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For more than two centuries the regular part of the Catherine Park has been adorned by marble statues and busts created by Venetian sculptors of the early eighteenth century – Giovanni Bonazza, Pietro Baratta, Alvise Tagliapietra, Bartolomeo Modolo, Giuseppe Zeminiani, Giovanni Zorzoni and Antonio Tarsia.

The sculpture to beautify the reworked garden in front of the Catherine Palace – the Regular Park -- was brought to Tsarskoye Selo in the mid-1700s from St Petersburg, chiefly from the Summer Garden. It came from the collection that had been acquired in Peter the Great’s time.

The statues of mythological personages (Perseus and Andromeda, Hercules, Mars and others), allegories (Military Valour; Patriotism; Wisdom trampling on Vice; Magnificence; Peace; the months and seasons) were commissioned by Peter to glorify Russia’s victories and to instruct and educate his subjects, but acquired a purely decorative role in the garden of his daughter, Empress Elizabeth.

Nowadays works of Venetaian sculptors can be seen by the main and garden entrances to the Catherine Palace and also along the chief alley of the Old Garden.

Under Catherine II bronze busts and statues were placed on the Cameron Gallery, the portico of the Agate Rooms, the Ramp and in the Hanging Garden. These were copies of the most outstanding (by the standards of the time) works of ancient sculpture produced in the 1780s and 1790s mainly from models and casts brought from Italy by Ivan Shuvalov and Nikolai Yusupov. The casting was done in the Imperial Academy of Arts by the master-founders Gastecloux and Mozhalov under the supervision of the sculpture professor Fiodor Gordeyev. Besides that bronze copies were made of four allegorical busts by Lambert-Sigisbert Adam and of Canova’s Genius of Death and casts made of portraits of the Russian polymath Mikhail Lomonosov (by Fedot Shubin) and the British statesman Charles James Fox (by Nollekens). Among the mythological personages, ancient generals, poets, philosophers and Roman emperors Catherine placed two likenesses of her own contemporaries, thus granting them a special honour. On the Cameron Gallery there are also busts cast by V. Yekimov in the 1790s from models by Concesio Albani.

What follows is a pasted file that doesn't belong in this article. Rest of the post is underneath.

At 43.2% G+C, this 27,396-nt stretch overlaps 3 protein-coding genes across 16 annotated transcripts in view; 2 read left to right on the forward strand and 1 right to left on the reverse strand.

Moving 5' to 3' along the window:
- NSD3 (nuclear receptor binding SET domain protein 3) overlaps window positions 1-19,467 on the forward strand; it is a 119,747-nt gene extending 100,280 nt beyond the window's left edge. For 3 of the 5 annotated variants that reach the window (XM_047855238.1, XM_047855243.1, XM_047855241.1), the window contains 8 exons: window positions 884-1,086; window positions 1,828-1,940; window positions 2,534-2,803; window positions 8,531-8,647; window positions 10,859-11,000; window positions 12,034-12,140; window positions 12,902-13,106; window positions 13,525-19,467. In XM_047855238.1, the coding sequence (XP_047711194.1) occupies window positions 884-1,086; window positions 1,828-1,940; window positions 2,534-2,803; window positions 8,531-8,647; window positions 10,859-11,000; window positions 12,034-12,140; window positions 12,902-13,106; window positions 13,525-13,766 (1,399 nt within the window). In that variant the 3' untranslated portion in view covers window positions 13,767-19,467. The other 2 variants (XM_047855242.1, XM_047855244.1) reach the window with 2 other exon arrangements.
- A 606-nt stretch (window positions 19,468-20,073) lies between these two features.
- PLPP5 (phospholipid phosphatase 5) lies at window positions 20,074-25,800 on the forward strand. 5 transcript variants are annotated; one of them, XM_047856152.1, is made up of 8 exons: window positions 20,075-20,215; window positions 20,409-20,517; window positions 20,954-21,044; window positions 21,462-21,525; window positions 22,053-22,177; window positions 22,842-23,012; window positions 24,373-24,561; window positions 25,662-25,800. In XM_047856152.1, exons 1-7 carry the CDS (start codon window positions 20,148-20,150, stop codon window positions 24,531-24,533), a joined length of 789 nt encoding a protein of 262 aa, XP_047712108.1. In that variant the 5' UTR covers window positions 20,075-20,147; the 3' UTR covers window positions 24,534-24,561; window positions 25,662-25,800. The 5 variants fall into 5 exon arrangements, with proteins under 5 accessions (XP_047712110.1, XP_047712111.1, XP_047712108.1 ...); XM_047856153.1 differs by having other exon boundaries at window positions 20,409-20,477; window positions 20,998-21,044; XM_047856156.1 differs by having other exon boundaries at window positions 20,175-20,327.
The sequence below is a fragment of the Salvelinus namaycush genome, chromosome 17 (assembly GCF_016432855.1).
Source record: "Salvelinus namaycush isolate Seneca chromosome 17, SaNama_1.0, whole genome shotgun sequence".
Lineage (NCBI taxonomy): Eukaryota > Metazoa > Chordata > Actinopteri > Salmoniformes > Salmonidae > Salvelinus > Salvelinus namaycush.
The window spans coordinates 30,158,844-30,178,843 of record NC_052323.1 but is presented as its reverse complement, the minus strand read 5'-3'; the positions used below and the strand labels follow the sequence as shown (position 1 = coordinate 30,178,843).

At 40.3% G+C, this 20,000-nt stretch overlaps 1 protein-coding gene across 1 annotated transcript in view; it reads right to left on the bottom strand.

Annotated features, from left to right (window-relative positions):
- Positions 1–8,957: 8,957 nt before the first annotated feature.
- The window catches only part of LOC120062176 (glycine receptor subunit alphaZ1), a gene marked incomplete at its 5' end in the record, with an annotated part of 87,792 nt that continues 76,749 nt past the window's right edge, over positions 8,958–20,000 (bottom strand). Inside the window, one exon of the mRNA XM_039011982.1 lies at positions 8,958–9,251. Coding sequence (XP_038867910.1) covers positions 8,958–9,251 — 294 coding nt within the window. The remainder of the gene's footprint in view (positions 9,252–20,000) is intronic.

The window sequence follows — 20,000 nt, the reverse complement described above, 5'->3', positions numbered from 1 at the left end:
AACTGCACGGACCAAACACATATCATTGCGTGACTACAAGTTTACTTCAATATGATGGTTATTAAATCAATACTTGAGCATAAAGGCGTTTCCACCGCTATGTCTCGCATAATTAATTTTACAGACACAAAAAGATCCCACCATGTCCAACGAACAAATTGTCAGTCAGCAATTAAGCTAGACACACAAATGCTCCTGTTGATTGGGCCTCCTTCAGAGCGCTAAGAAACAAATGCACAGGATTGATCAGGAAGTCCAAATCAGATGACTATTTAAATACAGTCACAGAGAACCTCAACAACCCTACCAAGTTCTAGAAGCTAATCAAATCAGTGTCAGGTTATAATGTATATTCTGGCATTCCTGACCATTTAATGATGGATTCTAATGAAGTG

In the 1930s works by the mid-nineteenth-century Russian sculptors Brodzsky and Zabello were set up in the Private Garden of the Catherine Park along with a copy of Canova’s Dancers.

Mention should be made of the losses of the Second World War: at that time Tsarskoye Selo was deprived of colossal bronze statues of Niobe and her daughter and a sleeping Ariadne from the Flower Garden by the Cameron Gallery and also of a bust of Emperor Titus and a statue of Catherine II in the guise of Ceres.